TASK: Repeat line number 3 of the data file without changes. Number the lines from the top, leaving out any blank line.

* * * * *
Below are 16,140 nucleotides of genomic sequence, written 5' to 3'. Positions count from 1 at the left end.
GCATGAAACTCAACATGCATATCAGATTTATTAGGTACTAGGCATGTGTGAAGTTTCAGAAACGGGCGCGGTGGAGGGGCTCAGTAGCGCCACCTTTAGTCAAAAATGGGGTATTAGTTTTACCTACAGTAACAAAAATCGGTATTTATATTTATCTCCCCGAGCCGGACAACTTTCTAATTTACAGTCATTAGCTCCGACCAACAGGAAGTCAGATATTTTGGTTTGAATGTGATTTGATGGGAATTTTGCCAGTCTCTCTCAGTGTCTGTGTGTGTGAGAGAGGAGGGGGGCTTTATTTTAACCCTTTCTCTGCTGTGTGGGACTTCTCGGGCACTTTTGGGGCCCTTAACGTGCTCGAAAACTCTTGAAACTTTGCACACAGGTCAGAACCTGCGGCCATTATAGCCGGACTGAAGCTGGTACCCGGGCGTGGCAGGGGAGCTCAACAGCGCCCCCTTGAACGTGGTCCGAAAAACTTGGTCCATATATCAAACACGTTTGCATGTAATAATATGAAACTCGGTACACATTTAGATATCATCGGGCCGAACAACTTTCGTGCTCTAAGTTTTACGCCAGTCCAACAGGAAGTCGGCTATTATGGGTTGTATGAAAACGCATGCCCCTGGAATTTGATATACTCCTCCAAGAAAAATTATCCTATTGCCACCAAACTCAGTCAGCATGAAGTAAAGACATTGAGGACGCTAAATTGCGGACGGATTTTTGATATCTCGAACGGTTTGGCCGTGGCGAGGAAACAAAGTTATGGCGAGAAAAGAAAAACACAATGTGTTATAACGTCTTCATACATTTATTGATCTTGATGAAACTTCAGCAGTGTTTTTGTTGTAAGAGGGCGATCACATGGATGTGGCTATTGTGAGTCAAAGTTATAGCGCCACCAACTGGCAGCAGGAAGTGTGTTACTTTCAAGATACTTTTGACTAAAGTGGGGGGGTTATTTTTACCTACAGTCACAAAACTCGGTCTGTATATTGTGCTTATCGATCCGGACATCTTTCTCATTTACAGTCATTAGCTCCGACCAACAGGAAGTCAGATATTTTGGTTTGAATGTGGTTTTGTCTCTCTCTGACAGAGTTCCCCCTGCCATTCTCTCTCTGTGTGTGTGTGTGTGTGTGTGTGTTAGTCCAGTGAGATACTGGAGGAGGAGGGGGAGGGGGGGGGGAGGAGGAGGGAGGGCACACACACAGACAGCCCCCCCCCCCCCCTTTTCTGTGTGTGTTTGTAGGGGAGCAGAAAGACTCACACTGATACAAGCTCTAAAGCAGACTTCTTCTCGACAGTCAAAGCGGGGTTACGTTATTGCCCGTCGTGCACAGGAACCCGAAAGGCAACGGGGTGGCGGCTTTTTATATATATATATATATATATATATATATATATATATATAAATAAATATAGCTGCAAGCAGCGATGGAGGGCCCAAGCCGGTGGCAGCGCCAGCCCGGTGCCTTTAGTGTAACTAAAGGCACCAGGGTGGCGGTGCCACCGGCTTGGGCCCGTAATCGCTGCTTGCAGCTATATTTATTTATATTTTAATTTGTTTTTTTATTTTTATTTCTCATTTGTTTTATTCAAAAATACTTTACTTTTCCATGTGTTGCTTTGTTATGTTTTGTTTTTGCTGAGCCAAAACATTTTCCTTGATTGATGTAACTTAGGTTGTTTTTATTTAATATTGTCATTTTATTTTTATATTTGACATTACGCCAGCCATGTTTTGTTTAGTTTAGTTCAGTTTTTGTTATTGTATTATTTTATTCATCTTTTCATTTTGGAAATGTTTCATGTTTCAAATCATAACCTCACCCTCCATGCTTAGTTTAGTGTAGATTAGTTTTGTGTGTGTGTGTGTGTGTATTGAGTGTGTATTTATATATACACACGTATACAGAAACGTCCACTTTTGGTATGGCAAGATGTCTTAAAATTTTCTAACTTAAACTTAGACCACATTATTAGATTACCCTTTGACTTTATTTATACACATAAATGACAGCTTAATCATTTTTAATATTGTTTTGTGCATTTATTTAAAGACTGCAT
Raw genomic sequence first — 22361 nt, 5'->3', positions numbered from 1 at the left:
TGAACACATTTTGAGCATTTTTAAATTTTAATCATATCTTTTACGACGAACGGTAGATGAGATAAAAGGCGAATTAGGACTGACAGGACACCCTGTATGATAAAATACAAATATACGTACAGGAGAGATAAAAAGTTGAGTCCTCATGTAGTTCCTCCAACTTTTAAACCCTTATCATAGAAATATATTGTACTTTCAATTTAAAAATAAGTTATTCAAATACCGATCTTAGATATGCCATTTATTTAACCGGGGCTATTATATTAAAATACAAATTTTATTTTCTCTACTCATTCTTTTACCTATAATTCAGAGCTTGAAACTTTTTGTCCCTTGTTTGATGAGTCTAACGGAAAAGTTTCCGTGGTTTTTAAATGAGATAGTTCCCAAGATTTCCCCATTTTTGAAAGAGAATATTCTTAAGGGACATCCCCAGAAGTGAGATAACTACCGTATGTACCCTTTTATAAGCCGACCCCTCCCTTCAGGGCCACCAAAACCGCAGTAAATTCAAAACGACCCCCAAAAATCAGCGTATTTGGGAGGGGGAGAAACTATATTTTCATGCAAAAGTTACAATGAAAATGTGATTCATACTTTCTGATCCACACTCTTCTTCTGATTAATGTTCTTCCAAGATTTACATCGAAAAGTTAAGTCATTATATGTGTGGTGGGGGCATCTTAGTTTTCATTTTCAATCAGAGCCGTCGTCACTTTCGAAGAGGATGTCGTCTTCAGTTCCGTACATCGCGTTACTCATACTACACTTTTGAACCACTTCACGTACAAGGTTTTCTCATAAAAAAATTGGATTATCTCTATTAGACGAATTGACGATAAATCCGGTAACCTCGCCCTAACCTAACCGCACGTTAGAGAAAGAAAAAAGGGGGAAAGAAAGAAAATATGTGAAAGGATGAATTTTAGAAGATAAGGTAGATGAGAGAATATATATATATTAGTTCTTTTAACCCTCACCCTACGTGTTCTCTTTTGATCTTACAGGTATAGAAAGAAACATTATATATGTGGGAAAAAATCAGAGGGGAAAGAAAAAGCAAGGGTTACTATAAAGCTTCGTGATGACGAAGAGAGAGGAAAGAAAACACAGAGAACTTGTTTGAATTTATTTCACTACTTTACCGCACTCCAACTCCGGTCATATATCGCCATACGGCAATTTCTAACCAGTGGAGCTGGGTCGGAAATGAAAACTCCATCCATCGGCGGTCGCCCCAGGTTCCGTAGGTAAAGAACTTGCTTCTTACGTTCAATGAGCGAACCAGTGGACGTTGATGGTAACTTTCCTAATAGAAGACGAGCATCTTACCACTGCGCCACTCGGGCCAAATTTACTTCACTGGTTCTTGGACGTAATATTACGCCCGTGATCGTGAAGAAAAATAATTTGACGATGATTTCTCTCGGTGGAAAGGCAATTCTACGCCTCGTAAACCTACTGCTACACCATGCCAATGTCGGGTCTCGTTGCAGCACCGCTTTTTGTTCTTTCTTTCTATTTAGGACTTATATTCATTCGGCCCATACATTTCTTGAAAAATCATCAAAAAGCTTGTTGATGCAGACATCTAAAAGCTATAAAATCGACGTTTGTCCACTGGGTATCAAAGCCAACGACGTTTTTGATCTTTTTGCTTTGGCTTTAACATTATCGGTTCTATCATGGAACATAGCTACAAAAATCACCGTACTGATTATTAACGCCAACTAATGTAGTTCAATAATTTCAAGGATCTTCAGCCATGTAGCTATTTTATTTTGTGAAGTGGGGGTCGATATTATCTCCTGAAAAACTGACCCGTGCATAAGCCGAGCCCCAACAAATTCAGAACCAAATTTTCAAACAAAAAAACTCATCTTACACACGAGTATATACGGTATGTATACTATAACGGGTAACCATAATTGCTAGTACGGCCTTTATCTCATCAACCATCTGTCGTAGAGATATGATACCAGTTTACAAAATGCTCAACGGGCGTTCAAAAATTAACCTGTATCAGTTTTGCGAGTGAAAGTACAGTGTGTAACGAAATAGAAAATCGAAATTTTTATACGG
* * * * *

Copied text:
Raw genomic sequence first — 22361 nt, 5'->3', positions numbered from 1 at the left: